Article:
massacre of the English women and children at Cawnpore, after the
surrender of the fort, and the perilous position of the garrison at
Lucknow, darkened the usually joyous stay at Balmoral, to which the
Princess Royal was paying her last visit. Another source of distress
to the Queen and the Prince, when the mutiny began to be put down, was
the indiscriminate vengeance which a section of the rulers in India
seemed inclined to take on the natives for the brutalities of the
rebels. At length Lucknow was relieved, and England breathed freely
again, though the country had to mourn the death of Havelock. Sir
Colin Campbell completed the defeat of the enemy, and the first steps
were taken to put an end to the complications of government in India,
by bringing the great colony directly under the rule of the Queen, and
causing the intermediate authority of the East India Company to cease.



In the end of 1857 there were many preparations for the marriage of
the Princess Royal in the month of January in the coming year. In the
interval a calamity occurred at Claremont which revived the
recollection of the great disaster in the early years of the century,
and was deeply felt by the Queen and the Prince Consort. The pretty
and gentle Victoire, Duchesse de Nemours, the Queen and the Prince
Consort's cousin, and his early playfellow, had given birth to a
princess, and appeared to be recovering, in spite of her presentiment
to the contrary. The Queen had gone to see and congratulate her. The
old Queen Amélie and the Duc de Nemours had been at Windsor full of
thankfulness for the happy event. The Duchess was sitting up in bed,
looking cheerfully at the new dress in which she was to rejoin the
family circle next day, when in a second she fell back dead.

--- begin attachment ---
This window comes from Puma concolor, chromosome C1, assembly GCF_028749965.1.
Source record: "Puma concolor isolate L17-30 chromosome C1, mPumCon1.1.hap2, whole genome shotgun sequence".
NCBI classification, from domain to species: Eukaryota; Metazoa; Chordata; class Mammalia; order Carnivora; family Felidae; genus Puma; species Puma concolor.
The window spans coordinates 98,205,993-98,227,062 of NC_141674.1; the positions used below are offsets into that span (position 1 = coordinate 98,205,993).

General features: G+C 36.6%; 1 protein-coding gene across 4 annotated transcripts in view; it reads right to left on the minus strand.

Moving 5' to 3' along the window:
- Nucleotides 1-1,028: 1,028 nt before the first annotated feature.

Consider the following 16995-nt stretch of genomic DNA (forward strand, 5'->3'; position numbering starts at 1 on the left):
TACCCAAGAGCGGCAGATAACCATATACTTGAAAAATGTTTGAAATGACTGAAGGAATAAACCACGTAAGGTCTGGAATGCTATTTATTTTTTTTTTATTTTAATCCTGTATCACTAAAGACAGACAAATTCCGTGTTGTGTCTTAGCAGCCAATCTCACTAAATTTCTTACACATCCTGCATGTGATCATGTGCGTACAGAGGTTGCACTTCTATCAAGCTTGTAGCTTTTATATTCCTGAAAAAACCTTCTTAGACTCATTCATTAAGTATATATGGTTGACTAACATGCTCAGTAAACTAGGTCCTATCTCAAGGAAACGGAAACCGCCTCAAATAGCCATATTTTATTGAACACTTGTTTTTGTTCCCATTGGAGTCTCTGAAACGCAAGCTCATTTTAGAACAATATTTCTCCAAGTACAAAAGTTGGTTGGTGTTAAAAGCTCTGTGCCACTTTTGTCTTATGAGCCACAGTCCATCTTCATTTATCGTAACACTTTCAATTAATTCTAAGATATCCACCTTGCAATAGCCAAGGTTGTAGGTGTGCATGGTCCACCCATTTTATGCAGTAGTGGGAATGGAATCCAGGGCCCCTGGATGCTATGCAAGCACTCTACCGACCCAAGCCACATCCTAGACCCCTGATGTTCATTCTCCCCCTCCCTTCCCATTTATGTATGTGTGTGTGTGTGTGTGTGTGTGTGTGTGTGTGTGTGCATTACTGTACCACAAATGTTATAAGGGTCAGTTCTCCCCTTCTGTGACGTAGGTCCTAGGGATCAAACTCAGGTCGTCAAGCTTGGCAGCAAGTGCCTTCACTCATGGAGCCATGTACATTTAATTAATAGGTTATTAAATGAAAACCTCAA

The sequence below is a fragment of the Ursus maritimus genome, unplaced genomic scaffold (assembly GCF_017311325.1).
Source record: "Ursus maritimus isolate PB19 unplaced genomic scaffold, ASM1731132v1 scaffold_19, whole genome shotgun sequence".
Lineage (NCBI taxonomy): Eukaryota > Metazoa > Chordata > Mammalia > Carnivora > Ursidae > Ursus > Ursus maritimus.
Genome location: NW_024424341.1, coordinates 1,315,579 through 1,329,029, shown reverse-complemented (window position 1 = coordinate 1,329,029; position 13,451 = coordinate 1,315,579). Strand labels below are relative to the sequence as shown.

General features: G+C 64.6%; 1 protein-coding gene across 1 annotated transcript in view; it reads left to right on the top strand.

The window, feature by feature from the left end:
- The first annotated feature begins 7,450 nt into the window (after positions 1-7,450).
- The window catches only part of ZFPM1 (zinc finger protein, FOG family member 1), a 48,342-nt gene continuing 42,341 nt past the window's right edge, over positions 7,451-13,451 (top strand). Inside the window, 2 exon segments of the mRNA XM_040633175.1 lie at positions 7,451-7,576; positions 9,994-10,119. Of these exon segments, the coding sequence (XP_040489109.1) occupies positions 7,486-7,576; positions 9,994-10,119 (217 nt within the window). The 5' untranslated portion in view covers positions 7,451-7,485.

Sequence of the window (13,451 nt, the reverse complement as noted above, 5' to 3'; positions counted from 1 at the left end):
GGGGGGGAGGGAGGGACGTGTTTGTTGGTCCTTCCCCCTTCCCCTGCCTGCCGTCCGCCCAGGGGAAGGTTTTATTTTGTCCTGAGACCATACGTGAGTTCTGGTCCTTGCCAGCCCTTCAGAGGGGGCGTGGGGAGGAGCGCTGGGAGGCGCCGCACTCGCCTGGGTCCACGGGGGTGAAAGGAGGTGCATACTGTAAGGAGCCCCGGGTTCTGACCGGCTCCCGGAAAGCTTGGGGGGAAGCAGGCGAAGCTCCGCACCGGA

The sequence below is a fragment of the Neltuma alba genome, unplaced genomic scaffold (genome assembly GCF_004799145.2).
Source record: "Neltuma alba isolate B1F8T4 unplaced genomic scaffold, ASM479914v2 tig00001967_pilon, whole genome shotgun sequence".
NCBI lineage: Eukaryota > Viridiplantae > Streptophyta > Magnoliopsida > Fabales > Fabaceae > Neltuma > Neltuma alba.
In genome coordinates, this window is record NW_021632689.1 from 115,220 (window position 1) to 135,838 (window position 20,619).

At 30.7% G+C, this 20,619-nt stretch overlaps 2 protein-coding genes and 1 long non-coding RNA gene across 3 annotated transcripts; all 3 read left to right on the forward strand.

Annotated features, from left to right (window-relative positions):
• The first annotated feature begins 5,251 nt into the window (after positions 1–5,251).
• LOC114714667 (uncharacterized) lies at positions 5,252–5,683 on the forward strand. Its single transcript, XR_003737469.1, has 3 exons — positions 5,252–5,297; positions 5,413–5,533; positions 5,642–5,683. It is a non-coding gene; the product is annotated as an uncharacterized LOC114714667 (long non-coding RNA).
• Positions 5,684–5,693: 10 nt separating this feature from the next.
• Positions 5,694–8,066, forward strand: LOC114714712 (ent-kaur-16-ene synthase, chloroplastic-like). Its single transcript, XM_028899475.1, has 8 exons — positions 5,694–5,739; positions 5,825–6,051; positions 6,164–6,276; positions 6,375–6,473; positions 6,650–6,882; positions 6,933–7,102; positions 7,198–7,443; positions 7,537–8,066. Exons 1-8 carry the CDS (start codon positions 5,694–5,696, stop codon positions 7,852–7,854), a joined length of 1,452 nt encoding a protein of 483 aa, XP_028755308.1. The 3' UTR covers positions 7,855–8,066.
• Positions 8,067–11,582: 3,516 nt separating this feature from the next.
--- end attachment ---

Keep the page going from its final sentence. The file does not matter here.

Another shock was the news of the Orsini bomb, which exploded close to
the Emperor and Empress of the French as they were about to enter the

The marriage of the Princess Royal was fixed for the 25th of January,
1858. On the 15th the Court left Windsor for Buckingham Palace, when
the Queen's diary records the sorrow with which the young bride
relinquished many of the scenes and habits of her youth. One sentence
recalls vividly the kindly family ties which united the royal
children. Her Majesty writes, "She slept for the last time in the same
room with Alice." In the course of the next few days all the guests
had assembled, including, King Leopold and his sons, the Prince and
Princess of Prussia, the Duke of Saxe Coburg, with minor princes and
princesses, to the number of nearly thirty, so that even Buckingham
Palace was hardly large enough to hold the guests and their suites. At
the nightly dinner party from eighty to ninety covers were laid. But
one old friend was absent, to the regret of all, and not least so of
the bride. Baron Stockmar was too ill to accept the invitation to be
present at the ceremony. One of his sons was to accompany the Princess
to Berlin as her treasurer.

"Such bustle and excitement," wrote the Queen, and then she describes
an evening party with a "very gay and pretty dance" on the 18th, when
Ernest, Duke of Coburg, said, "It seemed like a dream to him to see
Vicky dance as a bride, just as I did eighteen years ago, and I am
still (so he said) looking very young. In 1840 poor dear papa (late
Duke of Coburg) danced with me, as Ernest danced with Vicky." In